Week 10: Last Rehearsal

This is it!  One more week of speech practice and then performance.  Practice in front of a mirror at home.  Change any clunky wording.  Say the whole thing again.


By Thursday Apr 19:

  • Make yourself note cards
  • Prepare any visuals



Week 9: Wait, people are going to be looking at me

So as you now know, you will be presenting your talks in front of your classmates and their families.  This week we will learn and practice presentation skills.  You got this!

B&T http://www.bandt.com.au/marketing/find-out-if-you-really-know-your-audience-with-yahoo7-insights-2

For April 12:

  • Email me your latest draft incorporating changes we discussed today by Wednesday, April 11 at noon
  • If you are adding visuals bring them in or email them to me. Penelope, please share those two photo sites in the comments.


I had visions of us watching a TED talk every week.  As you know that has not worked out.  Here are a few I really liked:

Week 6: The Full Talk

Another use for Post-Its

You should now have all the elements of your talk: personal connection, research, studies, data, definition of terms, and a stretcher.  This week we will continue where we ended last time – putting our talks into a story structure.  We will be finalizing the outline of your full talk (not to be confused with The Full Monty).

Once the structure is in place we will begin to polish the edges.  Smoothing out your talk will be done by adding in transitions, humor, and rhetorical devices.

ANNOUNCEMENTS: Spring Break – no class – Mar 22 and Mar 29

For Mar 15:

Resources (mostly from last week):


Week 5: Your Story Another Way

Like the chances of finding the same birthday in a room of 75 people, the chance of finding your theme in someone else’s story is nearly 100%.  But why bother sharing it?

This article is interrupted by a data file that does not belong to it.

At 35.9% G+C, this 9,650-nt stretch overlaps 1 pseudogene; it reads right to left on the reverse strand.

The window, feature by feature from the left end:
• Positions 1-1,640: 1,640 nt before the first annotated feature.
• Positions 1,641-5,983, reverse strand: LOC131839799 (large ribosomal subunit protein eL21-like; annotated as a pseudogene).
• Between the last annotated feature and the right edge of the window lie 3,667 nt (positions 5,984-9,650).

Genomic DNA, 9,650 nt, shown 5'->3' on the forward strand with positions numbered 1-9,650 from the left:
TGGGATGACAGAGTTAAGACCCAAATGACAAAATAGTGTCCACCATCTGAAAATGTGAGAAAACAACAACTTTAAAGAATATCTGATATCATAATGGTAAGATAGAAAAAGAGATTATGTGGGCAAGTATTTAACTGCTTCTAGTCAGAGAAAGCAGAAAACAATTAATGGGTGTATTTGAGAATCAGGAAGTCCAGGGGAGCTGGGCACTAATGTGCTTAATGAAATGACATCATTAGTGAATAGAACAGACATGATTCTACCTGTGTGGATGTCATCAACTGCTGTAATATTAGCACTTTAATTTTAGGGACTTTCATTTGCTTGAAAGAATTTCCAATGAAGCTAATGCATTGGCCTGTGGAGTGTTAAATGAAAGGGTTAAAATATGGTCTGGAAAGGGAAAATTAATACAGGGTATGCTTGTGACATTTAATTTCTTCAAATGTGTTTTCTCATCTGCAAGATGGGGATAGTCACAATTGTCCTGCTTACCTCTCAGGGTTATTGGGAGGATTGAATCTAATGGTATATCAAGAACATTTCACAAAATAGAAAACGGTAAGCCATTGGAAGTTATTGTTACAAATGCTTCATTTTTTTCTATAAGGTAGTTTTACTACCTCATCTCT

We love to learn new things, according to Carmine Gallo in Talk Like TED.  And we learn best with a personal connection to the material.  So bolstering your experience with a similar story or citing a study or referring to statistics, will deepen the appeal of your story, teach your audience something new and ensure your speech lasts six minutes.

In class, this week we will gather all the elements of your talk.  We’ll examine each for relevance, completeness and punch.  I’ll provide the post-it notes.

For Thursday:


Finessing your personal story

Today you helped each other work through your topics.  And you all observed that the underlying themes were similar: Be yourself; work hard; don’t worry about what other people are doing; be nice to animals. We just need to throw in the Golden Rule and we have covered most philosophical rules.  But that is exactly why we are drawn to these themes.  Just because we know them doesn’t mean they are easy to follow.  So a reminder or a re-frame from you is great!

For Feb 15:

  • A draft paragraph (or two) of you personal connection to your topic.  For you TED Talk this will turn into your opening hook and probably part of your conclusion.


Five Whys and the Lincoln Memorial

Five Whys and a Personal Problem



Week 2 (catchy titles this year)

By the end of class Thursday, you will have your topic and your personal story relating to that topic.  A powerful talk will come from an idea/event/theme that is meaningful to you.  If you don’t care about your topic, neither will your audience.

To dig down deep into your psyche we are going to use a troubleshooting technique used by manufacturing plants around the world.  We are going to use the 5 Whys. It is exactly what it sounds like and we will play around with the idea in class.  Just bring your topic ideas.

Think First, Organize Later.

Hobart Swan Teaching Village

For Feb 8:

  • 1 (or 2 or 3) mind maps of the topic or topics you are considering.  This can be what you did in class last week, a revision of that or a brand new mind map.


Mind Map examples from LifeHacker, using mind maps for brainstorming research paper topics, detailed instructions from Hobart Swan